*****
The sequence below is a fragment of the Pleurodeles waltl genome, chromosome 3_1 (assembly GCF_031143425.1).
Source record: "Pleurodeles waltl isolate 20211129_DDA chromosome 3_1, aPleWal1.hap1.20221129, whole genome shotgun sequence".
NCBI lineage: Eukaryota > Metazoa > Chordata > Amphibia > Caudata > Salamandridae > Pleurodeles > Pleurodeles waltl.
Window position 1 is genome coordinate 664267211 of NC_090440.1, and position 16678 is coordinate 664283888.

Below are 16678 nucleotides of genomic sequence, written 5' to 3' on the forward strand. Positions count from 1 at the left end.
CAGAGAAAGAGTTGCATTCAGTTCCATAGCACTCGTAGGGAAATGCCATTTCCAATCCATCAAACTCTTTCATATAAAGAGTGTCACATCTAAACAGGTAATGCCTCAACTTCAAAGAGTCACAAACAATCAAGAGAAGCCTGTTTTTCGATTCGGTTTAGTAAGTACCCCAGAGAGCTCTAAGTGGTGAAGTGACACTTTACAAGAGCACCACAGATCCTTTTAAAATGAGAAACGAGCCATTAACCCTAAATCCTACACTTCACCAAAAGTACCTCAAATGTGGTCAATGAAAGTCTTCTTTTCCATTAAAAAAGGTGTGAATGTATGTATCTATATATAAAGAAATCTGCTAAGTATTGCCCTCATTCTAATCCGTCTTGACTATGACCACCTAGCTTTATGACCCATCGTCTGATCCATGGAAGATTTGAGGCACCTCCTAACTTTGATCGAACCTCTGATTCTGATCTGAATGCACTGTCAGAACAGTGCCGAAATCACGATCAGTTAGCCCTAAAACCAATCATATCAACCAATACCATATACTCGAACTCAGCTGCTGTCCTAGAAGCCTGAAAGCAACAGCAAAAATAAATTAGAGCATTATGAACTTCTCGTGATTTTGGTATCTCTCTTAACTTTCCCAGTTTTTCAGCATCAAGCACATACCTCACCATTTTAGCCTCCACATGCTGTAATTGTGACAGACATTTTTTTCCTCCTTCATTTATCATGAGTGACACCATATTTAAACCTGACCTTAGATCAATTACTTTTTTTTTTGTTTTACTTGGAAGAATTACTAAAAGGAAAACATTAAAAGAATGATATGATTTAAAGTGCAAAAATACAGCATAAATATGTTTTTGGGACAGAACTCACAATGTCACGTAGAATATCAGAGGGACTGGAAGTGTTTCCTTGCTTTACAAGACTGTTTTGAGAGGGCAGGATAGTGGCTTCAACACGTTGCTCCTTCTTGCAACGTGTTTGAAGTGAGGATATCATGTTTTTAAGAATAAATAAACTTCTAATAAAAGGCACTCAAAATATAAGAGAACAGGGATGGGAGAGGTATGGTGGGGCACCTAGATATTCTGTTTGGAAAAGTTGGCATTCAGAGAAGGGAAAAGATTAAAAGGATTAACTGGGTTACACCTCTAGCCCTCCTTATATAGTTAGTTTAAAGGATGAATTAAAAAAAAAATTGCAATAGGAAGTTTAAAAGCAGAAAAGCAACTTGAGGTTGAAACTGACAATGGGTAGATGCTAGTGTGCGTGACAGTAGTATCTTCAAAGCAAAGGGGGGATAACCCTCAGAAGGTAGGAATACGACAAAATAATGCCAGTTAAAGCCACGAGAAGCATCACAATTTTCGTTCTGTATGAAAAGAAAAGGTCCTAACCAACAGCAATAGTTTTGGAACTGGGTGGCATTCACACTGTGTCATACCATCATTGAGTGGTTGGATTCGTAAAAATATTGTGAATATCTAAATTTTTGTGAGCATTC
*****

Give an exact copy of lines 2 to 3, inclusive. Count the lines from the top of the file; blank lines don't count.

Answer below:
Source record: "Pleurodeles waltl isolate 20211129_DDA chromosome 3_1, aPleWal1.hap1.20221129, whole genome shotgun sequence".
NCBI lineage: Eukaryota > Metazoa > Chordata > Amphibia > Caudata > Salamandridae > Pleurodeles > Pleurodeles waltl.